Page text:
John started his farming career in Golden Bay in 1969, before moving to the Bay of Plenty in 1980, and finally settling at their current property in 1989. Land use at John and Margaret’s farm is very diverse, with plantation forestry, kiwifruit and avocados, a seasonal 400-cow dairy herd, and dairy support.
Johns says, “for us, we have always been dairy farmers, but other opportunities grew out of that and in recent years that has been the development of kiwifruit, which is now paying its way. In the past, avocados have carried us through the low payout years.” He recognises the significance of using the right class of land for the most suitable use, which is why his farm pine plantations are found on the steeper, less productive class of land. The better, more productive land is reserved for horticulture.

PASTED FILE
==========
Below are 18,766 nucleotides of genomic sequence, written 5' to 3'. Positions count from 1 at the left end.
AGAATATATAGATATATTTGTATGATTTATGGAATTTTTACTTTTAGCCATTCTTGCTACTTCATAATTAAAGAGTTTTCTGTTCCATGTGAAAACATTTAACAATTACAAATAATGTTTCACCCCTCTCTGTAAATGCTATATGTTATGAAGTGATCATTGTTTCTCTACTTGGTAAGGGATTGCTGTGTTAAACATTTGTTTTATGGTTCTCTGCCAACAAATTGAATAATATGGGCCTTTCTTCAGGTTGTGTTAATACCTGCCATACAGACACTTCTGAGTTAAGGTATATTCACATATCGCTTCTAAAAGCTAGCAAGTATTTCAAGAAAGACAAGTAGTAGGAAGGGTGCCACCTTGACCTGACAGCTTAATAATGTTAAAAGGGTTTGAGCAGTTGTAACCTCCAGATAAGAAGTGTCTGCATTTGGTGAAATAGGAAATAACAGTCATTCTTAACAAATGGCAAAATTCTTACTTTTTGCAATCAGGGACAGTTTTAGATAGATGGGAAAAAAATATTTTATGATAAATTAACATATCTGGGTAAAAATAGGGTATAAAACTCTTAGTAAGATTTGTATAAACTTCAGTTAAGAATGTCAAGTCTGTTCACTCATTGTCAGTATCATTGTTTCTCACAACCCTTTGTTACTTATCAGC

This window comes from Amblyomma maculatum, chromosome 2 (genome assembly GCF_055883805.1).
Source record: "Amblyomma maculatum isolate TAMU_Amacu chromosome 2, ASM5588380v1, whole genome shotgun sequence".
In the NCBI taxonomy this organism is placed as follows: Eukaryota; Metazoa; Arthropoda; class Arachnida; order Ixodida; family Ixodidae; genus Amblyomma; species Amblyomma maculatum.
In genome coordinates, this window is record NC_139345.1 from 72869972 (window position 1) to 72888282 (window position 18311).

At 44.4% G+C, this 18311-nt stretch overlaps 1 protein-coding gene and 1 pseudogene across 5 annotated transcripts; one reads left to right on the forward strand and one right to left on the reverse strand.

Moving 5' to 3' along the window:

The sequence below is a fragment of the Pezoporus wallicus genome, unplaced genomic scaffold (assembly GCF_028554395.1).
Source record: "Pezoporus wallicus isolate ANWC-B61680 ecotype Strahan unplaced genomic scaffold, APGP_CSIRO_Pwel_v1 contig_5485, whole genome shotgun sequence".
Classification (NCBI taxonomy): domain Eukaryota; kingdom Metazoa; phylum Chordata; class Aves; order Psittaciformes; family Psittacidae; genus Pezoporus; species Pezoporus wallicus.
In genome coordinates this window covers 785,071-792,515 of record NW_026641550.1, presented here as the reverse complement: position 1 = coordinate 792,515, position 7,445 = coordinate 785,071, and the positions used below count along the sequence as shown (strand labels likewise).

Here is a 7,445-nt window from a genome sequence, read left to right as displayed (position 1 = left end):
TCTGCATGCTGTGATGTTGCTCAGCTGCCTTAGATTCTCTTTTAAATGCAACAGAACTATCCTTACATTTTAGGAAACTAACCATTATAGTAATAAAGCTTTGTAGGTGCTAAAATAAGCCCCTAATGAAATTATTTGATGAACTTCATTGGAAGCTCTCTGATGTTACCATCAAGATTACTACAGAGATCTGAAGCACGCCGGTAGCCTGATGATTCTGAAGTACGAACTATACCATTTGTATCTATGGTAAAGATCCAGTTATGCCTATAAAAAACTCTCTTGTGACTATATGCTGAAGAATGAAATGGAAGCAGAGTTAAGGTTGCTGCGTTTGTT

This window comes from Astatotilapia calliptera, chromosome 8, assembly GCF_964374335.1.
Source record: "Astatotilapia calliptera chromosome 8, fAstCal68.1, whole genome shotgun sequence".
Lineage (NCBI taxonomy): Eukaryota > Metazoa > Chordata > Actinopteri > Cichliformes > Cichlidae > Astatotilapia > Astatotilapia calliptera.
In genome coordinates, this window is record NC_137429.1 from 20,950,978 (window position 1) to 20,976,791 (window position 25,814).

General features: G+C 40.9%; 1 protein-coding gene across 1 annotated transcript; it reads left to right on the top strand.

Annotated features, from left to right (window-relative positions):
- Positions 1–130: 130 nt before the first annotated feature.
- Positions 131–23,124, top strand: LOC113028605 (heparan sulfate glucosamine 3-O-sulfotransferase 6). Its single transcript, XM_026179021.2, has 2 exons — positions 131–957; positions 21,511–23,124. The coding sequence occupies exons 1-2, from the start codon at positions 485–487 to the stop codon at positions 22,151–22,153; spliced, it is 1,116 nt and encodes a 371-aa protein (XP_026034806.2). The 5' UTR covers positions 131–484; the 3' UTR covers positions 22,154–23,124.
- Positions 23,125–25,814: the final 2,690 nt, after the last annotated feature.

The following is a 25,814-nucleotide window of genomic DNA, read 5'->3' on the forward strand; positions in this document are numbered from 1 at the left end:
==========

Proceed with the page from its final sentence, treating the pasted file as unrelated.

In terms of his involvement in the Lighthouse Farm group, he credits Andre Hickson with the enthusiasm for encouraging farmers to recognise opportunities for building on knowledge to improve the catchment.
John identifies that with environment planning, nothing is set in stone, and regulations and the farm plan are always front of mind. He says, “it can seem a bit scary at first, but NZ is a primary producer and we will find a way. With tweaking and constant improvement, we will get there. Change is constant.”
Recent changes on the Scrimgeour property include a reduction in the quantity of nitrogen applied in some of the heavier applications, and continued monitoring and reduction of phosphate applications.
This year has seen the introduction of plantain, sown into the existing sward. Humates are being trialled on the kiwifruit and the avocados are receiving less nitrogen for both fruit-keeping quality and environmental benefits.
This is obviously a couple that really embrace change and continuous improvement.